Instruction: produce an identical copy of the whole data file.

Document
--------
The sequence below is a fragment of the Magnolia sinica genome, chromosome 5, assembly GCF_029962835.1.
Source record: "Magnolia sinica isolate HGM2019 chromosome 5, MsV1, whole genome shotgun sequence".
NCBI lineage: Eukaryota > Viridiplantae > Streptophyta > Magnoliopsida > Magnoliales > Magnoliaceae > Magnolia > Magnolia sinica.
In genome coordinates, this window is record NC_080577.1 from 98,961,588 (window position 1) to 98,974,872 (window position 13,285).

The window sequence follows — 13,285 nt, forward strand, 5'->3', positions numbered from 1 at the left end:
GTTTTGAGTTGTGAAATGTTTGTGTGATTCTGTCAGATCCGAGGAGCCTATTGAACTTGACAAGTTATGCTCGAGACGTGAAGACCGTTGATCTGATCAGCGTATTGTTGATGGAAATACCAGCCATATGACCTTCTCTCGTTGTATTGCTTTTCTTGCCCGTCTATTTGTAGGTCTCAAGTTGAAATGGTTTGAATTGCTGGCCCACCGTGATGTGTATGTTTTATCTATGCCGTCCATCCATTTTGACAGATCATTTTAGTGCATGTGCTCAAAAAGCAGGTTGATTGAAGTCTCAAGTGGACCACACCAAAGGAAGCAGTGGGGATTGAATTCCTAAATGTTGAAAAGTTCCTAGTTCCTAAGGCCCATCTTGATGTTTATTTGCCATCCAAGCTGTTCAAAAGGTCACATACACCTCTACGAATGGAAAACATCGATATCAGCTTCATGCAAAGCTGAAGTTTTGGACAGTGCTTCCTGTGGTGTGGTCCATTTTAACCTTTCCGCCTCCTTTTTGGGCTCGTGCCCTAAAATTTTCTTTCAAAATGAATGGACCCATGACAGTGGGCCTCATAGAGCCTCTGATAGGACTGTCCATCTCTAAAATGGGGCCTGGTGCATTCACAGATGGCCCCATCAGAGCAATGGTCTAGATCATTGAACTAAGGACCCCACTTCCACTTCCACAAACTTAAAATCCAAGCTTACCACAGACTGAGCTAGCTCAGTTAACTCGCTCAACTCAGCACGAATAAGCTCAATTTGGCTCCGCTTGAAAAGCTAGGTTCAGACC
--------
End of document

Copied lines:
The sequence below is a fragment of the Magnolia sinica genome, chromosome 5, assembly GCF_029962835.1.
Source record: "Magnolia sinica isolate HGM2019 chromosome 5, MsV1, whole genome shotgun sequence".
NCBI lineage: Eukaryota > Viridiplantae > Streptophyta > Magnoliopsida > Magnoliales > Magnoliaceae > Magnolia > Magnolia sinica.
In genome coordinates, this window is record NC_080577.1 from 98,961,588 (window position 1) to 98,974,872 (window position 13,285).

The window sequence follows — 13,285 nt, forward strand, 5'->3', positions numbered from 1 at the left end:
GTTTTGAGTTGTGAAATGTTTGTGTGATTCTGTCAGATCCGAGGAGCCTATTGAACTTGACAAGTTATGCTCGAGACGTGAAGACCGTTGATCTGATCAGCGTATTGTTGATGGAAATACCAGCCATATGACCTTCTCTCGTTGTATTGCTTTTCTTGCCCGTCTATTTGTAGGTCTCAAGTTGAAATGGTTTGAATTGCTGGCCCACCGTGATGTGTATGTTTTATCTATGCCGTCCATCCATTTTGACAGATCATTTTAGTGCATGTGCTCAAAAAGCAGGTTGATTGAAGTCTCAAGTGGACCACACCAAAGGAAGCAGTGGGGATTGAATTCCTAAATGTTGAAAAGTTCCTAGTTCCTAAGGCCCATCTTGATGTTTATTTGCCATCCAAGCTGTTCAAAAGGTCACATACACCTCTACGAATGGAAAACATCGATATCAGCTTCATGCAAAGCTGAAGTTTTGGACAGTGCTTCCTGTGGTGTGGTCCATTTTAACCTTTCCGCCTCCTTTTTGGGCTCGTGCCCTAAAATTTTCTTTCAAAATGAATGGACCCATGACAGTGGGCCTCATAGAGCCTCTGATAGGACTGTCCATCTCTAAAATGGGGCCTGGTGCATTCACAGATGGCCCCATCAGAGCAATGGTCTAGATCATTGAACTAAGGACCCCACTTCCACTTCCACAAACTTAAAATCCAAGCTTACCACAGACTGAGCTAGCTCAGTTAACTCGCTCAACTCAGCACGAATAAGCTCAATTTGGCTCCGCTTGAAAAGCTAGGTTCAGACC